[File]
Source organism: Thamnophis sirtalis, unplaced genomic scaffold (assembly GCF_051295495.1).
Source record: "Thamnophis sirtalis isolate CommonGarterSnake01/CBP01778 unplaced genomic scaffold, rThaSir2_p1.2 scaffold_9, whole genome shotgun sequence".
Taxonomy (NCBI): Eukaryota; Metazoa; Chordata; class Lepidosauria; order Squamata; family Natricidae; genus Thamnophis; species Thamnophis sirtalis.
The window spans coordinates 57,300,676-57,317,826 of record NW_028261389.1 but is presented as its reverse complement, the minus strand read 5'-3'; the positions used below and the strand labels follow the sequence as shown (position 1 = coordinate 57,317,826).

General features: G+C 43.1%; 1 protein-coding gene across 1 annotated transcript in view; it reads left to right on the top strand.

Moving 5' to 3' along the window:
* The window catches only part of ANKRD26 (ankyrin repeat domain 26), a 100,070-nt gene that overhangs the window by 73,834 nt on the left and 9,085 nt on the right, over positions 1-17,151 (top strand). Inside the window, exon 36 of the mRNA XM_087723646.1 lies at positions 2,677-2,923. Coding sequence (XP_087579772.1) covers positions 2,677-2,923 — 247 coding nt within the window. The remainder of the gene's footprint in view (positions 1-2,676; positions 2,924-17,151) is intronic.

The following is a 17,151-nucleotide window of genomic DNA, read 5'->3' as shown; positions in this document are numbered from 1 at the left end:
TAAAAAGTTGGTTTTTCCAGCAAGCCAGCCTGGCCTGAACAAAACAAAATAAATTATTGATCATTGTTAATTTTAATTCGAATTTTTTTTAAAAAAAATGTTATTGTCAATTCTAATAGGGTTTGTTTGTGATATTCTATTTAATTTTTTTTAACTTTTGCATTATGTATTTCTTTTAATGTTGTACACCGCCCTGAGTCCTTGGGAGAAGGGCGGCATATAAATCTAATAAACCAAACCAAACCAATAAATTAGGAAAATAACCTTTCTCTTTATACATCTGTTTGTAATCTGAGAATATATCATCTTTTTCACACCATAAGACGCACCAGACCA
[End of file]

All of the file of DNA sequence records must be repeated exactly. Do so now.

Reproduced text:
Source organism: Thamnophis sirtalis, unplaced genomic scaffold (assembly GCF_051295495.1).
Source record: "Thamnophis sirtalis isolate CommonGarterSnake01/CBP01778 unplaced genomic scaffold, rThaSir2_p1.2 scaffold_9, whole genome shotgun sequence".
Taxonomy (NCBI): Eukaryota; Metazoa; Chordata; class Lepidosauria; order Squamata; family Natricidae; genus Thamnophis; species Thamnophis sirtalis.
The window spans coordinates 57,300,676-57,317,826 of record NW_028261389.1 but is presented as its reverse complement, the minus strand read 5'-3'; the positions used below and the strand labels follow the sequence as shown (position 1 = coordinate 57,317,826).

General features: G+C 43.1%; 1 protein-coding gene across 1 annotated transcript in view; it reads left to right on the top strand.

Moving 5' to 3' along the window:
* The window catches only part of ANKRD26 (ankyrin repeat domain 26), a 100,070-nt gene that overhangs the window by 73,834 nt on the left and 9,085 nt on the right, over positions 1-17,151 (top strand). Inside the window, exon 36 of the mRNA XM_087723646.1 lies at positions 2,677-2,923. Coding sequence (XP_087579772.1) covers positions 2,677-2,923 — 247 coding nt within the window. The remainder of the gene's footprint in view (positions 1-2,676; positions 2,924-17,151) is intronic.

The following is a 17,151-nucleotide window of genomic DNA, read 5'->3' as shown; positions in this document are numbered from 1 at the left end:
TAAAAAGTTGGTTTTTCCAGCAAGCCAGCCTGGCCTGAACAAAACAAAATAAATTATTGATCATTGTTAATTTTAATTCGAATTTTTTTTAAAAAAAATGTTATTGTCAATTCTAATAGGGTTTGTTTGTGATATTCTATTTAATTTTTTTTAACTTTTGCATTATGTATTTCTTTTAATGTTGTACACCGCCCTGAGTCCTTGGGAGAAGGGCGGCATATAAATCTAATAAACCAAACCAAACCAATAAATTAGGAAAATAACCTTTCTCTTTATACATCTGTTTGTAATCTGAGAATATATCATCTTTTTCACACCATAAGACGCACCAGACCA